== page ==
That was what my explanation was trying to explain. I don't understand the claims that having more power on tap will help you if you never use it. In my mind, it's basic electronics. I am not an EE, so maybe I am missing something.


I have read claims which contradict my theory. Some people will claim a new amp sounds better than their old amp/receiver even at lower volumes. But there could be other variables than power.
 

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Discussion Starter · #6 ·
Thanks Michael. Your response is exactly what I was looking for. Too many recommendations and purchases are made for misguided reasons. I don"t mind spending money, but, I do want something tangible in return when I do.
 

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Discussion Starter · #7 ·
I just checked Aerials specs to compare the LR3 to the LR5. They are both rated for 86 dB sensitivity, however, the LR5 is spec'd @4 ohm, the LR3 @ 6 ohm.


Does this mean the larger LR5 is easier to drive with my amp than the LR3 would be?
 

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Quote:
Originally Posted by MichaelJHuman /forum/post/18135973


6 ohms is easier to drive than 4 ohms

That's true of most AVRs where the amps are current limited. Many separate amps, however, can put more power into a 4 Ohm load than they can into a 6 Ohm load (because they're voltage limited).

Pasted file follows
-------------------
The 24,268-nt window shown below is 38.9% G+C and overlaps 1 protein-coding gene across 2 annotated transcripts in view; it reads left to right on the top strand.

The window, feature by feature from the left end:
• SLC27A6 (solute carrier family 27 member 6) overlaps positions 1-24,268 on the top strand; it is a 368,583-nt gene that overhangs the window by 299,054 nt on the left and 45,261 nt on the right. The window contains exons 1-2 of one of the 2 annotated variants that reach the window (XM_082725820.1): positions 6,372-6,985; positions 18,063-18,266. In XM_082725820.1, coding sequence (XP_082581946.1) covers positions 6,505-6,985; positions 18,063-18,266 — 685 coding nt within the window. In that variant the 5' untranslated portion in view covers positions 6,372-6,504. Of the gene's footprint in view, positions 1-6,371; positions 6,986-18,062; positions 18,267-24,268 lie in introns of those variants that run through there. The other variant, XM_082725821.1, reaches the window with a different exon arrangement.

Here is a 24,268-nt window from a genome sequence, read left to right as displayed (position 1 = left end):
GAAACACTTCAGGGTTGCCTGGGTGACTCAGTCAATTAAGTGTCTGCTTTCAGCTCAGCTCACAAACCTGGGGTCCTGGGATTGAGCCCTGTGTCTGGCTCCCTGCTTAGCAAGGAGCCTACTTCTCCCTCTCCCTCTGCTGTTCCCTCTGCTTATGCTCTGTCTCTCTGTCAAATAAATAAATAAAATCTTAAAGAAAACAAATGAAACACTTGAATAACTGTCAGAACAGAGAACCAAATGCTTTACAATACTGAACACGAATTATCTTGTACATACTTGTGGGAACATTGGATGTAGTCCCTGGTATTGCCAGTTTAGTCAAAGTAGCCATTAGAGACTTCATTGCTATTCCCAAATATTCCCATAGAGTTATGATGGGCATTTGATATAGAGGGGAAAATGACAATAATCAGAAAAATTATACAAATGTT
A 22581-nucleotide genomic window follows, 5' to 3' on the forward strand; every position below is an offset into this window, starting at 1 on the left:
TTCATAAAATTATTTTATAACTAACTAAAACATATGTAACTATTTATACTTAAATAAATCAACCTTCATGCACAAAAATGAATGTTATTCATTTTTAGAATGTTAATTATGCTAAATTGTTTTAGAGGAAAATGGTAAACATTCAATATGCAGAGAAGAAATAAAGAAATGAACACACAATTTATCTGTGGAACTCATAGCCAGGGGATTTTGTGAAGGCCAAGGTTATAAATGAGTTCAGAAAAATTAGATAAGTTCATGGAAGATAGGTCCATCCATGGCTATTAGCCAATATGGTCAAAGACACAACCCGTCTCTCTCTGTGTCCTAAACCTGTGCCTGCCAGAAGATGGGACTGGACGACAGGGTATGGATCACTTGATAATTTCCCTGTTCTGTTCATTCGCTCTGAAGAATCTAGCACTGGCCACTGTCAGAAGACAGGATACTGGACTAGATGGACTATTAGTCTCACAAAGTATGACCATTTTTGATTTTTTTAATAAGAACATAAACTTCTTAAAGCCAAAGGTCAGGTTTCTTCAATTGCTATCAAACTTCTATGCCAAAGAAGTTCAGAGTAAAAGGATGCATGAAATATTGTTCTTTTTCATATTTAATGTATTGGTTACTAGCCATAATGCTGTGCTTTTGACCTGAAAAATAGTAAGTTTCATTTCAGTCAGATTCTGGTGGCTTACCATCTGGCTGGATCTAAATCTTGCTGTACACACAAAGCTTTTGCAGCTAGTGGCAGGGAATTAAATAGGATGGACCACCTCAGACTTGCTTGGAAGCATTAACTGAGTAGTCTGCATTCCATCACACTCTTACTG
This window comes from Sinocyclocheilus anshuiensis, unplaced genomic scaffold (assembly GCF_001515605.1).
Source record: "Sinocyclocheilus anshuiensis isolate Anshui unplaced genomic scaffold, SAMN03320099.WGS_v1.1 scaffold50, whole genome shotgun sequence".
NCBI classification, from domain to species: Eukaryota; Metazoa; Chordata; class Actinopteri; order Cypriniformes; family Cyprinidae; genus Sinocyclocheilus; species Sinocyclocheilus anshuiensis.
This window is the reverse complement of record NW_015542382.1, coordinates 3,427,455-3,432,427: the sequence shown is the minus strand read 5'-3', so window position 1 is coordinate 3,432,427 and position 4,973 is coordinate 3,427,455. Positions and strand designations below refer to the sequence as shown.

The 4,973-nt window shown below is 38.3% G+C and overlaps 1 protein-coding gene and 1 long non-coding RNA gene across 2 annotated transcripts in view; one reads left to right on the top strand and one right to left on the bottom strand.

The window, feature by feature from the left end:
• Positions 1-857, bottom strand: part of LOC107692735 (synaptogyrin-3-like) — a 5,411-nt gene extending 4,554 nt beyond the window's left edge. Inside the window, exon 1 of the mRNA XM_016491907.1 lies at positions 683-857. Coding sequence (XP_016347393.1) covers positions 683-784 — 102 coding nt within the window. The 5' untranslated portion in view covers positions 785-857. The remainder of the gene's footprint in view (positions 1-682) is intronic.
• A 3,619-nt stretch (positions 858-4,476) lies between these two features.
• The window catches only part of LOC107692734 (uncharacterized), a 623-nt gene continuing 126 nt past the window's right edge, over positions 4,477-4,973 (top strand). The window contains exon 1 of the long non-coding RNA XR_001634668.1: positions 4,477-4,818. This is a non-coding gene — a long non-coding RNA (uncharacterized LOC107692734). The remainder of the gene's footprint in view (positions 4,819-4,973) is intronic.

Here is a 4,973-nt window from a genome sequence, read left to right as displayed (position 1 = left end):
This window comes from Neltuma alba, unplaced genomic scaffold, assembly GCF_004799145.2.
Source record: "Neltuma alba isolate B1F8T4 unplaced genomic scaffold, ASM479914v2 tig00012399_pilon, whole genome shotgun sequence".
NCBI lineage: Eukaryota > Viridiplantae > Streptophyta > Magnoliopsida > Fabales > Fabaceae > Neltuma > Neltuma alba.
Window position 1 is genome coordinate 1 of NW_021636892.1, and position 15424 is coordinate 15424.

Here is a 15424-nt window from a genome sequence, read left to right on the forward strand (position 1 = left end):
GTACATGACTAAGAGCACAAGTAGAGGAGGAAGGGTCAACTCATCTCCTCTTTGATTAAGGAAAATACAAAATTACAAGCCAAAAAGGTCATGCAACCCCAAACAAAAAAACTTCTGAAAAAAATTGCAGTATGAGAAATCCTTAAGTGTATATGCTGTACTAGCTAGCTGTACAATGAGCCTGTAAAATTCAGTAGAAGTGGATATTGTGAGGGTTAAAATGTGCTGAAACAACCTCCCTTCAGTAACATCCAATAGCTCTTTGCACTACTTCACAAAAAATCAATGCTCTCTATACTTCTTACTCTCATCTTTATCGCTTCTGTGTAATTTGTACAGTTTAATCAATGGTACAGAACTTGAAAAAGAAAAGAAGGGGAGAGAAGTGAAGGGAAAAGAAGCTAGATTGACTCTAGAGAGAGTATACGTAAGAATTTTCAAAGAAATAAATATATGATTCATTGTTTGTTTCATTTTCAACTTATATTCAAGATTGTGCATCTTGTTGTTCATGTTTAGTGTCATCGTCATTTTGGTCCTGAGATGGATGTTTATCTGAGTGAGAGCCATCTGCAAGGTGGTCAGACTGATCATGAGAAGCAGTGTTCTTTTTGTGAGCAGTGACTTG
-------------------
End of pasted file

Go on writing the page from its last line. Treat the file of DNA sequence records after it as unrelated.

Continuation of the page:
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Discussion Starter · #10 ·
Somehow my logic is off....looking at my amp specs, it is feeding 130 watts into 8 ohm, and, 250 watts into 4 ohm. Given those specs I assumed at 6 ohm that the watts being fed to the speakers would be less than 250. I thought that implied the higher ohm rating would be easier to drive.
 

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The mentioned Parasound amplifier puts out about 200W/CH into 6 Ohms, it will work fine driving your LR5 loudspeakers. We are very familiar with the Parasound amplifiers, and they do very well into lower impedances significantly better then any amplifier section found in any AVR..


Just my $0.01...
 

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I have a 1205 parasound and dayton d3 speakers. Pretty similar speakers and a the exact same power output amp.


I am picking up microphone this week to determine what "moderate" listening levels for me actually is, is it 105db or lower? I do know that I hit 15 volts according to my DMM on my fronts and my center and when I run the power calcs I hit about 46watts at my "moderate" listening levels so I have about 100watts left over.
 

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Quote:
Originally Posted by Dzhokhar /forum/post/18136022


That's true of most AVRs where the amps are current limited. Many separate amps, however, can put more power into a 4 Ohm load than they can into a 6 Ohm load (because they're voltage limited).

By easy I mean less heat and less load on the power supply (all other things being equal.)


Of course, you are right that I simplified the situation. If you are voltage limited, lower impedance speakers may be better for power. I have often wondered if that's how HK does things. Use a lower voltage rail, which looks worse (that their competitors) on the bench, but does very nicely when faced with real world loads.